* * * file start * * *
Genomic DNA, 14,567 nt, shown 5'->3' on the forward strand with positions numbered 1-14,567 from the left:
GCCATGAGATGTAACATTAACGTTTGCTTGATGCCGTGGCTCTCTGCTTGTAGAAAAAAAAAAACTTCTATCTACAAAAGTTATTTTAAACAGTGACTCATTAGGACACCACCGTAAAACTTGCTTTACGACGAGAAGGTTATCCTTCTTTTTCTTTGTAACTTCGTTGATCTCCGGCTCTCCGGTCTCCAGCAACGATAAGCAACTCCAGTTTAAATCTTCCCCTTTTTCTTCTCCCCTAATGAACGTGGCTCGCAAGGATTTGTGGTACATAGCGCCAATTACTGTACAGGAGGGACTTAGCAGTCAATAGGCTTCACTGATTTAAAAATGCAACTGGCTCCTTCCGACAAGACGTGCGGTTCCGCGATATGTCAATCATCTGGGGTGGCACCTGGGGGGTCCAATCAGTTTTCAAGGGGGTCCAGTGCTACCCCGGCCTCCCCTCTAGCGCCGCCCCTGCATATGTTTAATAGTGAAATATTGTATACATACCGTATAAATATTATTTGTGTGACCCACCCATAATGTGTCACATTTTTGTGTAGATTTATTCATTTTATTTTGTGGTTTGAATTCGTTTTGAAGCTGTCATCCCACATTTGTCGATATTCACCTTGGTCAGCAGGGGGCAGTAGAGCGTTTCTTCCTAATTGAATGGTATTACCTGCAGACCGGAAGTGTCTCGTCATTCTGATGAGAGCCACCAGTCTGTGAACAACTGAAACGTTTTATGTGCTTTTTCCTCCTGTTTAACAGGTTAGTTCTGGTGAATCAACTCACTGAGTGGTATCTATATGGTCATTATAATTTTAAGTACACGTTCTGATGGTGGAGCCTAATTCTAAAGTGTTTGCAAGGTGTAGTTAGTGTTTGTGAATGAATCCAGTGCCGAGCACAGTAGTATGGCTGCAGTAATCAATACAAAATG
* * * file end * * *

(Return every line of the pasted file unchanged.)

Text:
Genomic DNA, 14,567 nt, shown 5'->3' on the forward strand with positions numbered 1-14,567 from the left:
GCCATGAGATGTAACATTAACGTTTGCTTGATGCCGTGGCTCTCTGCTTGTAGAAAAAAAAAAACTTCTATCTACAAAAGTTATTTTAAACAGTGACTCATTAGGACACCACCGTAAAACTTGCTTTACGACGAGAAGGTTATCCTTCTTTTTCTTTGTAACTTCGTTGATCTCCGGCTCTCCGGTCTCCAGCAACGATAAGCAACTCCAGTTTAAATCTTCCCCTTTTTCTTCTCCCCTAATGAACGTGGCTCGCAAGGATTTGTGGTACATAGCGCCAATTACTGTACAGGAGGGACTTAGCAGTCAATAGGCTTCACTGATTTAAAAATGCAACTGGCTCCTTCCGACAAGACGTGCGGTTCCGCGATATGTCAATCATCTGGGGTGGCACCTGGGGGGTCCAATCAGTTTTCAAGGGGGTCCAGTGCTACCCCGGCCTCCCCTCTAGCGCCGCCCCTGCATATGTTTAATAGTGAAATATTGTATACATACCGTATAAATATTATTTGTGTGACCCACCCATAATGTGTCACATTTTTGTGTAGATTTATTCATTTTATTTTGTGGTTTGAATTCGTTTTGAAGCTGTCATCCCACATTTGTCGATATTCACCTTGGTCAGCAGGGGGCAGTAGAGCGTTTCTTCCTAATTGAATGGTATTACCTGCAGACCGGAAGTGTCTCGTCATTCTGATGAGAGCCACCAGTCTGTGAACAACTGAAACGTTTTATGTGCTTTTTCCTCCTGTTTAACAGGTTAGTTCTGGTGAATCAACTCACTGAGTGGTATCTATATGGTCATTATAATTTTAAGTACACGTTCTGATGGTGGAGCCTAATTCTAAAGTGTTTGCAAGGTGTAGTTAGTGTTTGTGAATGAATCCAGTGCCGAGCACAGTAGTATGGCTGCAGTAATCAATACAAAATG